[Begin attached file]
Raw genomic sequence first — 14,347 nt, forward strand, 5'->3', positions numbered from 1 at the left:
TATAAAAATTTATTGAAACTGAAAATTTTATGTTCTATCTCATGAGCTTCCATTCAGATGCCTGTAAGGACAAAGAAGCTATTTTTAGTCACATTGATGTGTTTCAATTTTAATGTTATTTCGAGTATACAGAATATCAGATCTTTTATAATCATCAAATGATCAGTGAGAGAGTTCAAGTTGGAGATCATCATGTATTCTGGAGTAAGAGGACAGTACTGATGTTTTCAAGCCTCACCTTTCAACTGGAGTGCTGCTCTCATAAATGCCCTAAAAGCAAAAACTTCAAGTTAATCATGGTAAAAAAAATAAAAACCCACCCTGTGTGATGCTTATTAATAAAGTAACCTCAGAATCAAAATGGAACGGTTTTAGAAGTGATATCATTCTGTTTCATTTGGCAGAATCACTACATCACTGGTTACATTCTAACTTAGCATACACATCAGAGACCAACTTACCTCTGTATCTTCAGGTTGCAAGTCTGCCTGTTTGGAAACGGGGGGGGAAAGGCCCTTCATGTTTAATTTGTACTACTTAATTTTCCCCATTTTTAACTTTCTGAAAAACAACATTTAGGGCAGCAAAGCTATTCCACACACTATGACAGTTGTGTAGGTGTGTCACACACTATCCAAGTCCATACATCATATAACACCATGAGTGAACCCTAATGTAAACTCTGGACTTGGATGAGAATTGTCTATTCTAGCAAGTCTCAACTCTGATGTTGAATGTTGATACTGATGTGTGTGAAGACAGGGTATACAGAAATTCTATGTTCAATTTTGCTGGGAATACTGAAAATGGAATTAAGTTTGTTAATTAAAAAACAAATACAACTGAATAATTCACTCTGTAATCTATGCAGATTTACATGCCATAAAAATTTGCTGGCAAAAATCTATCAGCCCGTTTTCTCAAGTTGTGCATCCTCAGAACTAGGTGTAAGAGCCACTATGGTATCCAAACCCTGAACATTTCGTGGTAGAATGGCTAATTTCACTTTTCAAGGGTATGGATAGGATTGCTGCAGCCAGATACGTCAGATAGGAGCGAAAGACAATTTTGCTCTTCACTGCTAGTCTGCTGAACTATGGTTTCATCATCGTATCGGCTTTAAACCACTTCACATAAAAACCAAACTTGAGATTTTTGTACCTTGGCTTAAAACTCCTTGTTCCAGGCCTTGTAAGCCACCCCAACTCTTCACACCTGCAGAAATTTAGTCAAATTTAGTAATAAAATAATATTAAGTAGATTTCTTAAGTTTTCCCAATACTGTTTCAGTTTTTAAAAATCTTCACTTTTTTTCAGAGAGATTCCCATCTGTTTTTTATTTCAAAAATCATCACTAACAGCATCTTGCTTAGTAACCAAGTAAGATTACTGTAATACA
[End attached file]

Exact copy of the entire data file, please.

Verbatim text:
Raw genomic sequence first — 14,347 nt, forward strand, 5'->3', positions numbered from 1 at the left:
TATAAAAATTTATTGAAACTGAAAATTTTATGTTCTATCTCATGAGCTTCCATTCAGATGCCTGTAAGGACAAAGAAGCTATTTTTAGTCACATTGATGTGTTTCAATTTTAATGTTATTTCGAGTATACAGAATATCAGATCTTTTATAATCATCAAATGATCAGTGAGAGAGTTCAAGTTGGAGATCATCATGTATTCTGGAGTAAGAGGACAGTACTGATGTTTTCAAGCCTCACCTTTCAACTGGAGTGCTGCTCTCATAAATGCCCTAAAAGCAAAAACTTCAAGTTAATCATGGTAAAAAAAATAAAAACCCACCCTGTGTGATGCTTATTAATAAAGTAACCTCAGAATCAAAATGGAACGGTTTTAGAAGTGATATCATTCTGTTTCATTTGGCAGAATCACTACATCACTGGTTACATTCTAACTTAGCATACACATCAGAGACCAACTTACCTCTGTATCTTCAGGTTGCAAGTCTGCCTGTTTGGAAACGGGGGGGGAAAGGCCCTTCATGTTTAATTTGTACTACTTAATTTTCCCCATTTTTAACTTTCTGAAAAACAACATTTAGGGCAGCAAAGCTATTCCACACACTATGACAGTTGTGTAGGTGTGTCACACACTATCCAAGTCCATACATCATATAACACCATGAGTGAACCCTAATGTAAACTCTGGACTTGGATGAGAATTGTCTATTCTAGCAAGTCTCAACTCTGATGTTGAATGTTGATACTGATGTGTGTGAAGACAGGGTATACAGAAATTCTATGTTCAATTTTGCTGGGAATACTGAAAATGGAATTAAGTTTGTTAATTAAAAAACAAATACAACTGAATAATTCACTCTGTAATCTATGCAGATTTACATGCCATAAAAATTTGCTGGCAAAAATCTATCAGCCCGTTTTCTCAAGTTGTGCATCCTCAGAACTAGGTGTAAGAGCCACTATGGTATCCAAACCCTGAACATTTCGTGGTAGAATGGCTAATTTCACTTTTCAAGGGTATGGATAGGATTGCTGCAGCCAGATACGTCAGATAGGAGCGAAAGACAATTTTGCTCTTCACTGCTAGTCTGCTGAACTATGGTTTCATCATCGTATCGGCTTTAAACCACTTCACATAAAAACCAAACTTGAGATTTTTGTACCTTGGCTTAAAACTCCTTGTTCCAGGCCTTGTAAGCCACCCCAACTCTTCACACCTGCAGAAATTTAGTCAAATTTAGTAATAAAATAATATTAAGTAGATTTCTTAAGTTTTCCCAATACTGTTTCAGTTTTTAAAAATCTTCACTTTTTTTCAGAGAGATTCCCATCTGTTTTTTATTTCAAAAATCATCACTAACAGCATCTTGCTTAGTAACCAAGTAAGATTACTGTAATACA